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FARRELL – The city will use almost $200,000 in Community Development Block Grant funding to provide COVID-19 relief funds to small businesses.

Manager Ben Prescott said he hopes the grants will have a positive impact.

"So they remain in business as we work to 2021 and return to some normal functions within society," Prescott said. "We worry about businesses leaving the city. Because of COVID-19, there's no business for them."

Farrell has received $193,000 through the state CDBG program and city council members decided to use most of the funding for business aid in the form of $10,000 grants.

The city will also spend $40,000 to $50,000 for mass casualty immediate response facility — an inflatable structure with its own power supply that can hold up to six people at a time. It can be used in times of crisis such as the COVID-19 pandemic. 

Prescott said the application process involves filling out at least nine documents. Applicants will have to supply information on income, job creation and retention, and how the business would use the funds.

If a business has already received a similar grant from another entity — such as Mercer County, which distributed the bulk of its $9.8 million Coronavirus, Aid, Relief and Economic Security (CARES) Act funds to businesses and non-profit organizations — it may not be eligible for this grant, Prescott said.

For an application or information, business owners should contact Barbara Mosley, city clerk, at 724-983-2700.

There is no deadline, but application review is expected to take at least 30 days. 

The city's loan committee would grant preliminary approval and council would vote on applications.

Prescott said the CDBG funding will not directly remedy Farrell's budget difficulties, but could help keep businesses and jobs in the city, and keep the fiscal challenges from becoming more daunting. 

And Farrell's businesses are eagerly anticipating the help — Prescott said more than a dozen have already contacted the city to inquire about the program, and city officials, including Mayor Kimberly Doss, are in the process of contacting those businesses to alert them of the application process.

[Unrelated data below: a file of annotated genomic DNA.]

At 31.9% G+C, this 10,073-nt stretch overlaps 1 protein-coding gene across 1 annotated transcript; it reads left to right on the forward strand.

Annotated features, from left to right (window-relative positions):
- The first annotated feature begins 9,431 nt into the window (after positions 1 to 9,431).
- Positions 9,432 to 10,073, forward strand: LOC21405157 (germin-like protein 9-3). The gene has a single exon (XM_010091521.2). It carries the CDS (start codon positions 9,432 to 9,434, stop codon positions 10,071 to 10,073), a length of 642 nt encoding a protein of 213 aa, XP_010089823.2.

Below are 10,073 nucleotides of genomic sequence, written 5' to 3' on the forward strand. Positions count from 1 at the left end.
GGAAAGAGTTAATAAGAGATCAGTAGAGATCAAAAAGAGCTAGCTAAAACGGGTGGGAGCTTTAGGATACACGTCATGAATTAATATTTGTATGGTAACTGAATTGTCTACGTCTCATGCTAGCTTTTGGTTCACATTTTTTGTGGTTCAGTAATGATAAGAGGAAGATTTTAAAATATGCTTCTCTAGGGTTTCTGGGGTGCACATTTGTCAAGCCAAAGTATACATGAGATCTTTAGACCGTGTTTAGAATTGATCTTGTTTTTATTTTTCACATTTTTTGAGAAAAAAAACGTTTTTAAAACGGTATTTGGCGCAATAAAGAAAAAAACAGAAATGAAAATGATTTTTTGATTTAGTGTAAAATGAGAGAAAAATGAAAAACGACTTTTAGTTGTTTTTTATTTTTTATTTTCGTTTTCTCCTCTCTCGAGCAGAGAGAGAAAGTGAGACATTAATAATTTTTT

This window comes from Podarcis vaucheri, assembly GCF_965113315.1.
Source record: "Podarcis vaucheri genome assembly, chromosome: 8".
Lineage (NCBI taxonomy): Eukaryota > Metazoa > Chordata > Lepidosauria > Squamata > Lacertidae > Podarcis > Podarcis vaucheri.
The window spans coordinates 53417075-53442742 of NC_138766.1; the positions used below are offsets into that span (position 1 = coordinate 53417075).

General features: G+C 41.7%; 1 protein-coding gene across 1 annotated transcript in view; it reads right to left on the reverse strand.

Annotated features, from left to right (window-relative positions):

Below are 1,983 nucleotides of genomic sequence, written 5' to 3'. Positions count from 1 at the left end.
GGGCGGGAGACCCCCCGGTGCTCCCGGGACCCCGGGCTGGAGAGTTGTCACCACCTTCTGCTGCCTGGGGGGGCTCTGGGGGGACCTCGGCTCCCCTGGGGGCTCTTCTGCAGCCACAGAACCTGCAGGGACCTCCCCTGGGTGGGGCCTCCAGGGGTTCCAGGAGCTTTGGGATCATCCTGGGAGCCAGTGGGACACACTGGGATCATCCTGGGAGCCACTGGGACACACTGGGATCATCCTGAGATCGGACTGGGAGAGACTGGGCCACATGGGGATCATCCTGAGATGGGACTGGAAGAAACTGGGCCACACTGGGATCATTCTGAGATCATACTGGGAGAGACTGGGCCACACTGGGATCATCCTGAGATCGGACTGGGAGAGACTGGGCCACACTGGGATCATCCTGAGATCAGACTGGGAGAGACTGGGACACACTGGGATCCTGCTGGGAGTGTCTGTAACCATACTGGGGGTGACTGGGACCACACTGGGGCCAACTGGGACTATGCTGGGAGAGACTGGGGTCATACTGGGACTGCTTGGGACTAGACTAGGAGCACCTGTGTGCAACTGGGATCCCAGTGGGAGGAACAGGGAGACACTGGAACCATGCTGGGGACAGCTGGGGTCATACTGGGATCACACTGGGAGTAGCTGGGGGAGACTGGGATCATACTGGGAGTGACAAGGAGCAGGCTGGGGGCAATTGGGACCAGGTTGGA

"Mayor Doss and city council are excited that the funding has been released," Prescott said. "They're excited to help the businesses and citizens of Farrell as well."

State legislature to vote on limiting governor's power

The Republican-controlled Legislature on Friday took another step toward restricting future governors of some constitutional authority under emergency declarations and give lawmakers more control over the declarations.

The Senate Veterans Affairs and Emergency Preparedness Committee approved the proposed amendment to the state Constitution on a party-line basis, 7-4.

Passage by both the House and Senate before Feb. 18 can ensure that it gets on Pennsylvania’s May 18 primary ballot when it can go to voters for a final decision in a statewide referendum.

The measure arises from Republican lawmakers’ strident disagreement with how Gov. Tom Wolf, a Democrat, has handled the coronavirus pandemic in Pennsylvania.

It would end an emergency disaster declaration after 21 days, unless lawmakers approve an extension through a majority vote.

It also gives lawmakers, with a two-thirds majority vote, the ability to end a disaster declaration.

Wolf first issued an emergency order in early March for 90 days, and has since extended it every 90 days.

Republicans say the amendment will bring a balance of power, legislative input and accountability to disaster emergency declarations.

Democrats say it will deprive a governor of the ability to manage a disaster and potentially cost the state money by missing out on reimbursements from federal emergency relief aid.

If Pennsylvania were to end its emergency declaration, it would become the only state in the country to do so during the pandemic, said Sen. Carolyn Comitta, D-Chester.

National daily death toll tops 4,000 again

The U.S. Centers for Disease Control and Prevention reported a second consecutive day of more than 4,000 fatalities, with 4,008 reported Friday. Since the pandemic began, 408,697 Americans have died from COVID-19.

In Pennsylvania and Mercer County, however, the numbers are falling. The state Department of Health reported 4,840 new cases Friday, the fourth-lowest single-day number of 2021. Mercer County had 45 new cases, also one of the year's lowest single-day reports.

Hospital preparedness

Demand on hospitals continued to ease Friday, with 4,169 patients hospitalized, 822 in intensive care units and 507 using ventilators, according to the state Department of Health.

Hospitalizations fell 12.4%, from 4,758 Thursday.

Ventilator use, over the last 14 days, has averaged 595.8 a day, the first time since Dec. 13 that the rolling two-week average has dropped below 600.

Average daily hospitalizations, which fell below 5,000 per day Thursday for the first time since Dec. 10, continued to decline, to 4,869.5.

ICU bed availability held steady at 634.9 over the last two weeks Friday, even though occupancy dropped 3.4% since Thursday, largely because hospitals are closing ICU rooms due to decreasing demand.

City of Farrell businesses can request an application for a COVID-19 relief funds grant by contacting Barbara Mosley, city clerk, at 724-983-2700 or 

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